Objective  To determine whether amblyopia is associated with lowered self-perception of competence, appearance, conduct, and global self-worth and whether the self-perception of children with amblyopia is associated with their performance of reading and eye-hand tasks.

Design, Setting, and Participants  This cross-sectional study was conducted from January 2016 to June 2017 at the Pediatric Vision Laboratory of the Retina Foundation of the Southwest and included healthy children in grades 3 to 8, including 50 children with amblyopia; 13 children without amblyopia with strabismus, anisometropia, or both; and 18 control children.

Main Outcomes and Measures  Self-perception was assessed using the Self-perception Profile for Children, which includes 5 domains: scholastic, social, and athletic competence; physical appearance; behavioral conduct; and a separate scale for global self-worth. Reading speed and eye-hand task performance were evaluated with the Readalyzer (Bernell) and Movement Assessment Battery for Children, 2nd Edition. Visual acuity and stereoacuity also were assessed.

Results  Of 50 participants, 31 (62%) were girls, 31 (62%) were non-Hispanic white, 6 (12%) were Hispanic white, 3 (6%) were African American, 4 (8%) were Asian/Pacific Islander, and 3 (6%) were more than 1 race/ethnicity, and the mean [SD] age was 10.6 [1.3] years. Children with amblyopia had significantly lower scores than control children for scholastic (mean [SD], 2.93 [0.74] vs 3.58 [0.24]; mean [SD] difference, 0.65 [0.36]; 95% CI, 0.29-1.01; P = .004), social (mean [SD], 2.95 [0.64] vs 3.62 [0.35]; mean [SD] difference, 0.67 [0.32]; 95% CI, 0.35-0.99] P < .001), and athletic (mean [SD], 2.61 [0.65] vs 3.43 [0.52]; mean [SD] difference, 0.82 [0.34]; 95% CI, 0.48-1.16; P = .001) competence domains. Among children with amblyopia, a lower self-perception of scholastic competence was associated with a slower reading speed (r = 0.49, 95% CI, 0.17-0.72; P = .002) and a lower self-perception of scholastic, social, and athletic competence was associated with worse performance of aiming and catching (scholastic r = 0.48; 95% CI, 0.16-0.71; P = .007; social r = 0.63; 95% CI, 0.35-0.81; P < .001; athletic r = 0.53; 95% CI, 0.21-0.75; P = .003). No differences in the self-perception of physical appearance (mean [SD], 3.32 [0.63] vs 3.64 [0.40]), conduct (mean [SD], 3.09 [0.56] vs 3.34 [0.66]), or global self-worth (mean [SD], 3.42 [0.42] vs 3.69 [0.36]) were found between the amblyopic and control groups.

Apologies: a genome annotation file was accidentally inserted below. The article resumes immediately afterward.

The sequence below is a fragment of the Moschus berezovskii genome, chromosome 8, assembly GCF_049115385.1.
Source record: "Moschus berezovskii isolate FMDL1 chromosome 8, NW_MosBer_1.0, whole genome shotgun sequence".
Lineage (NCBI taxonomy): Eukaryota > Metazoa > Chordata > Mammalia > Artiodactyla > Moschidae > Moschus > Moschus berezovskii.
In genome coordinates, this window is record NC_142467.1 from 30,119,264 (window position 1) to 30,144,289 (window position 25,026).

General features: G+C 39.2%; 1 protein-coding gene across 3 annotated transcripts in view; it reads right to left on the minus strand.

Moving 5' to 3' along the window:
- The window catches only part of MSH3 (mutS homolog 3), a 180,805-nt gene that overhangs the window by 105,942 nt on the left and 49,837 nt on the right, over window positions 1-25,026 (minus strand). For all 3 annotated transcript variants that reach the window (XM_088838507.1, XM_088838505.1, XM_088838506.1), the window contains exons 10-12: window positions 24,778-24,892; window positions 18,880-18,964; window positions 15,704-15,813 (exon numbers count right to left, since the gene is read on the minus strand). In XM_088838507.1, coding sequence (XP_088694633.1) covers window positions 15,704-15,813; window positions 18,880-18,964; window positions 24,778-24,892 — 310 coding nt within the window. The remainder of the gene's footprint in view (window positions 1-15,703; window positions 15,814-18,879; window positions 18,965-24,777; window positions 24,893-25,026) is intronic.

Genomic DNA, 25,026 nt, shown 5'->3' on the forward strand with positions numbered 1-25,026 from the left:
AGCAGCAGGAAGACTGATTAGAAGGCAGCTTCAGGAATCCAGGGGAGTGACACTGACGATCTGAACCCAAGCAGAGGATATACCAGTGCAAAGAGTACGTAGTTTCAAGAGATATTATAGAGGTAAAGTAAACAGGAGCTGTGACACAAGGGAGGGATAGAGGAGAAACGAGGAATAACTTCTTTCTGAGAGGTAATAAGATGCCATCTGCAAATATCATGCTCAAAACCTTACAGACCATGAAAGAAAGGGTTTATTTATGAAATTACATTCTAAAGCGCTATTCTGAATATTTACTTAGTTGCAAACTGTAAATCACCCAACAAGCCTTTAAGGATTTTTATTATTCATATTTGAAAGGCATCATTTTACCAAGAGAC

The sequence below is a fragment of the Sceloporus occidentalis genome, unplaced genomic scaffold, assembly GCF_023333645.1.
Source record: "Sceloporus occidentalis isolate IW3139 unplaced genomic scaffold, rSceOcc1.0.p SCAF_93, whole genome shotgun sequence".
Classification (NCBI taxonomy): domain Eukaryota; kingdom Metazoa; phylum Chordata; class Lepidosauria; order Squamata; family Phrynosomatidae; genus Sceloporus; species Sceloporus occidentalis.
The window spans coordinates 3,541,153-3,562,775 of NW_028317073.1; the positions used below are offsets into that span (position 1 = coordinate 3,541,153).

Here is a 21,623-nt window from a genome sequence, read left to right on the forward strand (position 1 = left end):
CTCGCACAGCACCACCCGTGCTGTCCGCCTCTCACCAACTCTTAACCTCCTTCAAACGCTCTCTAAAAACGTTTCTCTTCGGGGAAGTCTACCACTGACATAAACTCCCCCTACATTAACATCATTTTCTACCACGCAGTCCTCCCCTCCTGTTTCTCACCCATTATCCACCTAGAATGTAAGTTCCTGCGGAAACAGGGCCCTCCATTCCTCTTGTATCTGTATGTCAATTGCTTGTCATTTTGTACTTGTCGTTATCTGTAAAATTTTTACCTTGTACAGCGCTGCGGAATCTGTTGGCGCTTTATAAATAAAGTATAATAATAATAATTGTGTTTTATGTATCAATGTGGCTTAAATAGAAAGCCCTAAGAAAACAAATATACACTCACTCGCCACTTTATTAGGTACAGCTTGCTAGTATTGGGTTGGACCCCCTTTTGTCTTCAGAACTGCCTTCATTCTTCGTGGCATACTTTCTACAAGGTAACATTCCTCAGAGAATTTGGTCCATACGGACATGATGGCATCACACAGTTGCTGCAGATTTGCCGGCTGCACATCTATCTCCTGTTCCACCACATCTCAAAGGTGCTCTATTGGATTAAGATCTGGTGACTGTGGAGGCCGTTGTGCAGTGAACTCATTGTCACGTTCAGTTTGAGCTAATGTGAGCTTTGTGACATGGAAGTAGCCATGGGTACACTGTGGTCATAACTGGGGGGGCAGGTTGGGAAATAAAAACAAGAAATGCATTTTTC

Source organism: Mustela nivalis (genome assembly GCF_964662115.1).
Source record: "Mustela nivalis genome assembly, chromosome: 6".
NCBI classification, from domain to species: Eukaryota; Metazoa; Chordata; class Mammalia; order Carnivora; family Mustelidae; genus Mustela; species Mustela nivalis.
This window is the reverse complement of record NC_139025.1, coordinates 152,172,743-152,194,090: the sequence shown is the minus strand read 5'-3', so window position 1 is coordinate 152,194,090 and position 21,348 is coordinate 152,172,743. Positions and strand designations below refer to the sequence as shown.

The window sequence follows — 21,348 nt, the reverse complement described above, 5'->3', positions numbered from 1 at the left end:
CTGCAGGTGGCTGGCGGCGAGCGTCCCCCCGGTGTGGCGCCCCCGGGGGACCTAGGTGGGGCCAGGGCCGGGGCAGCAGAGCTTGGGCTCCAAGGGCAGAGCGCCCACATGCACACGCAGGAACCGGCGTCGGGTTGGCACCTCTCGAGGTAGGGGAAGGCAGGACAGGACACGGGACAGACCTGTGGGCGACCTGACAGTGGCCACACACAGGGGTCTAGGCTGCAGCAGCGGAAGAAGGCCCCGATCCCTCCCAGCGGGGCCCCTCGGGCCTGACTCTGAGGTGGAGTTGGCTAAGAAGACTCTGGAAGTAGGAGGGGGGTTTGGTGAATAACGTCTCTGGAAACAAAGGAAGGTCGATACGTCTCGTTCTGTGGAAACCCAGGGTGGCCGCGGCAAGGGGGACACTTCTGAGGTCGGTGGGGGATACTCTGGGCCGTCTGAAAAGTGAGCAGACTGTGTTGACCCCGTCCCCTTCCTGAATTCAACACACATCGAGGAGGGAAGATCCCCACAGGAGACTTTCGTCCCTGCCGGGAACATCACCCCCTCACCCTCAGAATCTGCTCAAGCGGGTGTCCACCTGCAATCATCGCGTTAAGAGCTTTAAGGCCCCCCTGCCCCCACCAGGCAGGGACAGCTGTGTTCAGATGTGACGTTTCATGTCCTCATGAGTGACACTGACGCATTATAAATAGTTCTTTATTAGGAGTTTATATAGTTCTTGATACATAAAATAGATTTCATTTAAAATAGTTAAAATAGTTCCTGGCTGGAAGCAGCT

Conclusions and Relevance  These findings suggest that lower self-perception is associated with slower reading speed and worse motor skills and may highlight the wide-ranging effects of altered visual development for children with amblyopia in their everyday lives.

Introduction

Reading and eye-hand coordination deficits have been reported in children with amblyopia.1-13 These limitations may impede the ability of students with amblyopia to demonstrate their knowledge and skills, compete in sports and physical activities, and interact with their peers. Perceived scholastic, social, and athletic competence, along with physical appearance, are key determinants of self-esteem in school-age children.14-16 Thus, the limitations that are associated with amblyopia may influence a child’s self-perception.